Coffee. The smell beckons us. The color warms us. The taste tantalizes us.
This morning, I spent quite a bit of time sipping my daily coffee and pondering what the topic should be for my first post about our recent multi-generational trip to Germany and Austria. As the warm, sweet elixir seeped into my body and woke up my mind, I thought to myself. “I really do enjoy a great cup of coffee to start off my day.” That thought led to another and then another and then I knew what I wanted to share about first from my trip. Coffee.
Now before I lose the readers out there that don’t drink and enjoy coffee for whatever reasons, I beg your patience as this post isn’t really all about coffee. It’s about life. Life….and coffee.
While Americans like to think that coffee culture originated in Seattle Washington, according to blogger Elizabeth Childers, (Third Wave Coffee; A History, posted on January 13, 2014), European coffeehouses were alive and thriving as early as the 17th century. The big thing I noticed in reading through her article was that women were banned from partaking of coffee inside the coffeehouses in all countries except Germany. But in Germany, women frequented coffeehouses, held coffee clubs and utilized this beverage as a supplement to their social activities. This alarmed men, who perceived the women were using coffee to support their life-style of gossip. Thus the term kaffeeklatsch was born.
Reading a little further on, Elizabeth mentions that Johann Sebastian Bach wrote a comical piece of music entitled, Schweigt stille, plaudert nicht, or loosely translated, “be still, stop chattering.” It is a story-song about a father and his young daughter. The daughter loves her coffee. The father wants her to stop her life of frivolity and… drinking coffee.
You bad child, you wild girl! Oh! If only I could have my way: get rid of coffee!
Father, don’t be so hard! If three times a day I can’t drink my little cup of coffee, then I would become so upset that I would be like a dried up piece of roast goat.
I have to admit there are days when I feel like if I don’t get my morning coffee I will dry up like a piece of roast goat. While a bit over dramatic, this light little ditty is completely entertaining. Here’s the link if you’d like to read more of the words to this song. It’s a hoot and quite unlike the typical songs that we are used to associating with Bach.
For me though, it’s not just the taste and pick-me-up qualities of coffee that I enjoy so much when I travel in Europe. It’s the act of coffee. It’s being on vacation and having nothing more pressing to do than take a few extra minutes to visit with my travel companions before we start a day of running here and there. On this trip my travel companions were my mom, my husband and my son. Relaxed stories shared over a morning cup of coffee. Memories of what we did yesterday and shared excitement over the plans for the day to come. It doesn’t matter to me if it’s a fancy espresso in a dainty little cup, or a fresh ground and brewed mug. Add a light two spoons of sugar and some quality cream. Stir until it’s the color of caramel…and enjoy. Ahhh!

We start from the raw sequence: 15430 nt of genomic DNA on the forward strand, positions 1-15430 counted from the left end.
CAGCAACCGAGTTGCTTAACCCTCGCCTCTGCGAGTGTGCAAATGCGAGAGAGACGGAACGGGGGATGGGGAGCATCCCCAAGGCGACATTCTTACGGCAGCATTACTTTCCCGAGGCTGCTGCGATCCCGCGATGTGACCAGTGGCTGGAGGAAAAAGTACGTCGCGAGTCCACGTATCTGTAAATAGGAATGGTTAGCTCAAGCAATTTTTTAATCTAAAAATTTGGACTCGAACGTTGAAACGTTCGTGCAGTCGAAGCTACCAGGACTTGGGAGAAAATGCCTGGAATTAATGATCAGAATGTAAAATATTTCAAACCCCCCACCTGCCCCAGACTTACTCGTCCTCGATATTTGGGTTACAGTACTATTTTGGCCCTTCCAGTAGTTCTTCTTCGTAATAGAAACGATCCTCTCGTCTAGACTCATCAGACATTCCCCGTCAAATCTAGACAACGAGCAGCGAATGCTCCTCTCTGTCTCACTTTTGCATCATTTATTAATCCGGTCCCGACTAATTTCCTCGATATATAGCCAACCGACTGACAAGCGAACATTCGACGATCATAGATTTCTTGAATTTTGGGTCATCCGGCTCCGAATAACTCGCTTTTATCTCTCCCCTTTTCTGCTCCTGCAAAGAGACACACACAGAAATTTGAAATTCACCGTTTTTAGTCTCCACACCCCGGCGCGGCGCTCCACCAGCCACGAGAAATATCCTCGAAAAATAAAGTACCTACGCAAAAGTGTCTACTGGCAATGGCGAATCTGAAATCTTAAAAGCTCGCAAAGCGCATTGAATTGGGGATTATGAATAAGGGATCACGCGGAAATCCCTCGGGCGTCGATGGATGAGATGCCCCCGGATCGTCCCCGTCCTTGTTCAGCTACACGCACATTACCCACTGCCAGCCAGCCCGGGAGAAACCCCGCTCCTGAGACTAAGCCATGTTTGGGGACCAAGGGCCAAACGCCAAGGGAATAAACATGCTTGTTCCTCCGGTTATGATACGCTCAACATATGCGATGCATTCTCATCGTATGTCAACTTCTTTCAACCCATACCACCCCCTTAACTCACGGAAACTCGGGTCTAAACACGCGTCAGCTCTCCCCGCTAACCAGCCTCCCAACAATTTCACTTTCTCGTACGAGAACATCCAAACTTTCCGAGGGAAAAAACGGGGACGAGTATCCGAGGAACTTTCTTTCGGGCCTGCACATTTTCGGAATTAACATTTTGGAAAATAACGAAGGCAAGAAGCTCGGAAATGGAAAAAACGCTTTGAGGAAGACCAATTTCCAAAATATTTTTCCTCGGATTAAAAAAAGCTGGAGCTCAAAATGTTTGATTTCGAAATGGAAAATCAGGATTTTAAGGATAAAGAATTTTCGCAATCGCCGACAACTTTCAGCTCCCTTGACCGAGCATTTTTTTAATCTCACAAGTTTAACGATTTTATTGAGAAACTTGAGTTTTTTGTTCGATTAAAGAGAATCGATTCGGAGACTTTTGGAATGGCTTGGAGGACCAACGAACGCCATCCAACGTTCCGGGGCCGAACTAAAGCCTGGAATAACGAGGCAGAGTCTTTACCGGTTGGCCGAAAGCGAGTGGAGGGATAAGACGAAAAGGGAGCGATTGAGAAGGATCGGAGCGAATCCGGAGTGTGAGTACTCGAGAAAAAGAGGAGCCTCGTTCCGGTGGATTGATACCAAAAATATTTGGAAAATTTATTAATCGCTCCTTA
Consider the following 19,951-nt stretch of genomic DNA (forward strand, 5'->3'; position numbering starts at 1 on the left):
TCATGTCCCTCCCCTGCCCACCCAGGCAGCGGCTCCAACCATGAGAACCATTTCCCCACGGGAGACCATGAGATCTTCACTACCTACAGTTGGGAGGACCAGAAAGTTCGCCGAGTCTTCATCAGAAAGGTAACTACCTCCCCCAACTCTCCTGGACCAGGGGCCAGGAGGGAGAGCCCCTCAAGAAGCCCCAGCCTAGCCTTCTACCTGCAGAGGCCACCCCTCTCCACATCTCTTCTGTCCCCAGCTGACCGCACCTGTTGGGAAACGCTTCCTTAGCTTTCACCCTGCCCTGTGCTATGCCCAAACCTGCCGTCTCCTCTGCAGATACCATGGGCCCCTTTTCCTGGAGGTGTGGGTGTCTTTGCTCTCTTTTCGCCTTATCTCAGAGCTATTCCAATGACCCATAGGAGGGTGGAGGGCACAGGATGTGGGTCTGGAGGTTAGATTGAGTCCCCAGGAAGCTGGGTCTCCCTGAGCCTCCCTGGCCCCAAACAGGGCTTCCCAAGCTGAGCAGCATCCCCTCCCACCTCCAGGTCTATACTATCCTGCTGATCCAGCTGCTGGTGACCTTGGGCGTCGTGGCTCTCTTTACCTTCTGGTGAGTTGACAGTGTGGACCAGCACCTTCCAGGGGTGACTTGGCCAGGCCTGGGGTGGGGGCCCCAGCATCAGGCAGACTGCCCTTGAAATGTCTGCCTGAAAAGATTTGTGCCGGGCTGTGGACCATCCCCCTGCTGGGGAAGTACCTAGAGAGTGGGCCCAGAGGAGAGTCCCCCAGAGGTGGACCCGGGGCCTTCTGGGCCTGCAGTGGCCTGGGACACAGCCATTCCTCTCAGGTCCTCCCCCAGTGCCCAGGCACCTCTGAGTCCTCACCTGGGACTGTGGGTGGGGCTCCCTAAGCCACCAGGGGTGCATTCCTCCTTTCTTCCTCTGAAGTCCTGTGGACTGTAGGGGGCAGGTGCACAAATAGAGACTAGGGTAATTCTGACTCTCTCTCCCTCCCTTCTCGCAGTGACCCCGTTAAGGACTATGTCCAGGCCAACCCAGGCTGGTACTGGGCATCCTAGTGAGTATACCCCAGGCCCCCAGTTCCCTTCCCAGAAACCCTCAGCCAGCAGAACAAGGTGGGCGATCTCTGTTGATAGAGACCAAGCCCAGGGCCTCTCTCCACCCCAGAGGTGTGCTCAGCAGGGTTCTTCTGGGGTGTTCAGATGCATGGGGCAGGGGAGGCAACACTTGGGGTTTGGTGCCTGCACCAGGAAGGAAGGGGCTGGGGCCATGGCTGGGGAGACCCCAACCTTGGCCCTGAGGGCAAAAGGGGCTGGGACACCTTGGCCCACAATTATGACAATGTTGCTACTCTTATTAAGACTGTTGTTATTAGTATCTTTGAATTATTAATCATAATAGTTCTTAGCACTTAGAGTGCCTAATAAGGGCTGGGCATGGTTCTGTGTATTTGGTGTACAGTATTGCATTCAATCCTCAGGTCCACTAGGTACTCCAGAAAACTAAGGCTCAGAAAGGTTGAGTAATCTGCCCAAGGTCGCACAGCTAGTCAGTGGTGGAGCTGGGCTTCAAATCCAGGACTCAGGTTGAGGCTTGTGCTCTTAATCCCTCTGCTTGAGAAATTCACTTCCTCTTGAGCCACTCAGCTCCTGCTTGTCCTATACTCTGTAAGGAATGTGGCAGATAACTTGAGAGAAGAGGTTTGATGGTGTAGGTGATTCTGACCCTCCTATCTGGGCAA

That is the way to truly start our day. Everyday.
But in Germany and Austria, coffee gets a second round of action later in the afternoon. The tradition of afternoon coffee and cake is alive and well and if the crowds in the restaurants are any indication – thriving. Again, it’s not just about the beverage and pastry. It’s about the culture of taking a rest.
Along about 2:00 in the afternoon, we would start looking for a restaurant that displays a kaffee und kuchen sign outside their doors. You get a chance to stop – rest – reflect. Sometimes we would order hot coffee and sometimes the afternoon stop included iced coffee. It all depended on the day and the weather. Many times it included apfel strudel or kase kuchen which we commonly shared. One piece and four forks, thus cutting the calories into quarters.
Once in a while when you travel you come across a region that has a special dessert or dish. Be sure and take advantage of sampling these. Tasting a Sacher Torte’ or Swartzwalder Kirsche Torte is an opportunity to taste the heritage and culture of that specific location. Seeped in history and tradition. Recipes passed down hundreds of years. Don’t be shy. My travel mantra is, “I will never be in this place, with these people, at this exact time again…don’t waste it. Enjoy!”
So tomorrow morning or maybe later this afternoon, when you are sitting back and enjoying your “cup of joe,” I urge you to stop for a moment. Think about the little things in life that truly make it special…like a great cup of coffee shared with a friend. Raise your cup in a toast to the finer things in life and know that you are in good company. All of Germany and Austria are joining you.